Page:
War of the Buttons: round one
A race in post-production to get onto screens the first, bitter exchanges between the two producers in the press, suspicions (and denials) about pressure being put on the actors and technical crew, and a promotional battle creating confusion among potential audiences: the contest between the two adaptations of Louis Pergaud’s novel (see news) has today reached the decisive stage of the release. This Wednesday, UGC is launching Yann Samuell’s War of the Buttons [+see also:
film profile] in 675 theatres, while Christophe Barratier’s version, War of the Buttons [+see also:
film profile] (the only one of the two films to be supported by Canal +), will hit screens next week on a more or less equivalent print-run through Mars Distribution.
As if echoing the subject of the book (the battles between gangs of children from two villages), this head-on competition unseen before in the history of French cinema is stirring the curiosity of observers as we wait to analyse the box-office results. But it is already clear that the situation will harm both parties in terms of the final number of admissions and that the other new releases will no doubt have difficulty holding their own in the shadow of these two rivals greedily occupying screens. Watch this space for further developments.
Two titles unveiled at this year’s Cannes Film Festival are also hitting screens this Wednesday. Directorial trio Dominique Abel, Fiona Gordon and Bruno Romy’s critically-acclaimed French/Belgian co-production The Fairy [+see also:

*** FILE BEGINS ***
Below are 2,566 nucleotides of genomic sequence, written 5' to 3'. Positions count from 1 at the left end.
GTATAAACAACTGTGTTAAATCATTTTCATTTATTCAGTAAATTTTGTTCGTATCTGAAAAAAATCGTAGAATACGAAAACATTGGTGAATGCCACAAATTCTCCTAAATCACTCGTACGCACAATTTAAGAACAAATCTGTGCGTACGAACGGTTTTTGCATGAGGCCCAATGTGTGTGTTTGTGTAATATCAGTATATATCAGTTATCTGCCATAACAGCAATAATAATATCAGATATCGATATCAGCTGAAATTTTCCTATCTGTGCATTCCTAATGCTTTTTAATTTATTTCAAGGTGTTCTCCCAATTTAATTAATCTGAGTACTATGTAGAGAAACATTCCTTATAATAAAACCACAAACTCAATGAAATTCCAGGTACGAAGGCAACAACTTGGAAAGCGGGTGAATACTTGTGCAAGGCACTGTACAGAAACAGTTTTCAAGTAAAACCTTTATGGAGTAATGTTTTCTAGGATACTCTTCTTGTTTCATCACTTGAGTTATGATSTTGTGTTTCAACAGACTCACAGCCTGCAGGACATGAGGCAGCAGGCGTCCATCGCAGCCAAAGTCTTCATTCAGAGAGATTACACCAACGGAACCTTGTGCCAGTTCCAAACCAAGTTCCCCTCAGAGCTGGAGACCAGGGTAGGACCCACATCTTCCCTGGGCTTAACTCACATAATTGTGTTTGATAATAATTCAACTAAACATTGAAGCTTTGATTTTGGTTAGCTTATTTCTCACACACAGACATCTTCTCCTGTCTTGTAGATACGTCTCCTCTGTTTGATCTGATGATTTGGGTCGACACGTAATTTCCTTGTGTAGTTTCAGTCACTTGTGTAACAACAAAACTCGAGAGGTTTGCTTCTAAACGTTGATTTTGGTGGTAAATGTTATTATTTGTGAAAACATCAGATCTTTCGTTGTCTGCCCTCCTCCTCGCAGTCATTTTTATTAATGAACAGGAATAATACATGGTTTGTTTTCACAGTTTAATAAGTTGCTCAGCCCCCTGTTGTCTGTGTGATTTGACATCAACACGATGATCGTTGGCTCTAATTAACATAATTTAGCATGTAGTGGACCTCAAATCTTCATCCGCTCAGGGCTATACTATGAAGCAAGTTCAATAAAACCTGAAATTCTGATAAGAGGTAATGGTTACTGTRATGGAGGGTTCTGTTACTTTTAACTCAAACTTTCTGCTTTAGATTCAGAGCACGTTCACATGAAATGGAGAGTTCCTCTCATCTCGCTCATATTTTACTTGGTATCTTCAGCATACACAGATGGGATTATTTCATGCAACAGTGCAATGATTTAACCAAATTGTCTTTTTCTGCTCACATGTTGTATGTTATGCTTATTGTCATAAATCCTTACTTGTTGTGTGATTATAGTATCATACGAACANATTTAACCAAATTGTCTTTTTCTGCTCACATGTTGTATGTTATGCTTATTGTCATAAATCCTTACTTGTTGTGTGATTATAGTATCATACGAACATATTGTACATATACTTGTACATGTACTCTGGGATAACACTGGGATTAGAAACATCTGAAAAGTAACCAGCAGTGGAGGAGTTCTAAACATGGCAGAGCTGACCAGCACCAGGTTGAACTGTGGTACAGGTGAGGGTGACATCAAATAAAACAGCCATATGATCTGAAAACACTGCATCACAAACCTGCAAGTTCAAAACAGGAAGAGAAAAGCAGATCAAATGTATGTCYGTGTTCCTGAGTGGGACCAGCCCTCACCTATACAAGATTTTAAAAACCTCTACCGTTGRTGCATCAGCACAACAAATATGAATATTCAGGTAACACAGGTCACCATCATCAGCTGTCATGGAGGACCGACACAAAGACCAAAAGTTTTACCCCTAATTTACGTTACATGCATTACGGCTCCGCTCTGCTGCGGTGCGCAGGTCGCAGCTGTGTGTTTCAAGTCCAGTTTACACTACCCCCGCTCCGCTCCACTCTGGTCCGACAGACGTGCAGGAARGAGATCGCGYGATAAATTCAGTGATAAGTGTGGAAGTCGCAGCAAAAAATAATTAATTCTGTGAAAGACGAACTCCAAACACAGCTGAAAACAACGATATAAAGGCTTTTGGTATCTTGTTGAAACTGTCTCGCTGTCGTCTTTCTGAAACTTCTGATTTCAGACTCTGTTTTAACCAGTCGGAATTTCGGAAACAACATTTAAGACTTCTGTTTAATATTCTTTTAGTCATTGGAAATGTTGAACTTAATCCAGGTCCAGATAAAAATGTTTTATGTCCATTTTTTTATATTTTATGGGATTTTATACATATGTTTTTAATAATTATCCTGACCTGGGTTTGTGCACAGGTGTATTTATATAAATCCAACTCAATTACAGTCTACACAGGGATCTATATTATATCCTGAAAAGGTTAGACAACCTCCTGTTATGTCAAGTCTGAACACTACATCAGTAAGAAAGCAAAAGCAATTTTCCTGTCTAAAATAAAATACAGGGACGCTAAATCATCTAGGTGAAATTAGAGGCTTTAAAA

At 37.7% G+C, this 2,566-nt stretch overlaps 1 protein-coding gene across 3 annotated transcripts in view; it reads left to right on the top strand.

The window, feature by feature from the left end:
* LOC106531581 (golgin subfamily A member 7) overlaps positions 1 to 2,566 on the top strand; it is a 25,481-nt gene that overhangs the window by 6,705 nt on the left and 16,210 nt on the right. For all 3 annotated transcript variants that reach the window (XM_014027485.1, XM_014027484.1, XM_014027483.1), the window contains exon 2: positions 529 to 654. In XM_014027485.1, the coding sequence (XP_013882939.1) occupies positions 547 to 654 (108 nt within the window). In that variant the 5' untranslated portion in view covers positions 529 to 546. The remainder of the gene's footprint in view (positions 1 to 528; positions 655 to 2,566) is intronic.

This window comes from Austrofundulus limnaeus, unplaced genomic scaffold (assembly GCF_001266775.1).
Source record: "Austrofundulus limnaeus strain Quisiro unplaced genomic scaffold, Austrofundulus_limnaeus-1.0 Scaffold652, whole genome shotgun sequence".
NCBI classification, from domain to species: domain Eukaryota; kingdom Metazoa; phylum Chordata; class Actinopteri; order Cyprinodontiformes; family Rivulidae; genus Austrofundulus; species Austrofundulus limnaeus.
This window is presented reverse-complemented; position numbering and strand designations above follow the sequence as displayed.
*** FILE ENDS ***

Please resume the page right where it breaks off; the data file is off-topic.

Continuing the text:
interview: Dominique Abel, Fiona Gordon
film profile], which opened the latest Cannes Directors’ Fortnight, is being launched by MK2 on a 60-print run. Meanwhile, Pathé Films is releasing in 148 theatres Nadine Labaki’s Where Do We Go Now? [+see also:
film profile], which had its world premiere in the Un Certain Regard selection (see review).
Bellissima Films is releasing a 15-print run of Italian helmer Stefano Incerti’s Gorbaciof [+see also:
interview: Stefano Incerti
film profile] , discovered out of competition at the Venice Mostra 2010 and starring Toni Servillo (A Quiet Life [+see also:
interview: Claudio Cupellini
Finally, Albany Films/ Aramis Films is launching a 30-print run of Laurent Bouhnik’s Q [+see also:
film profile] (a film centred on young people and sex). Two documentaries complete this week’s panorama of European releases: German duo Martin Baer and Claus Wischmann’s Kinshasa Symphony [+see also:
film profile] (Hévadis Films) and French director Ludovic Virot’s Le Sens de l'Age (“The Meaning of Age”).
(Translated from French)
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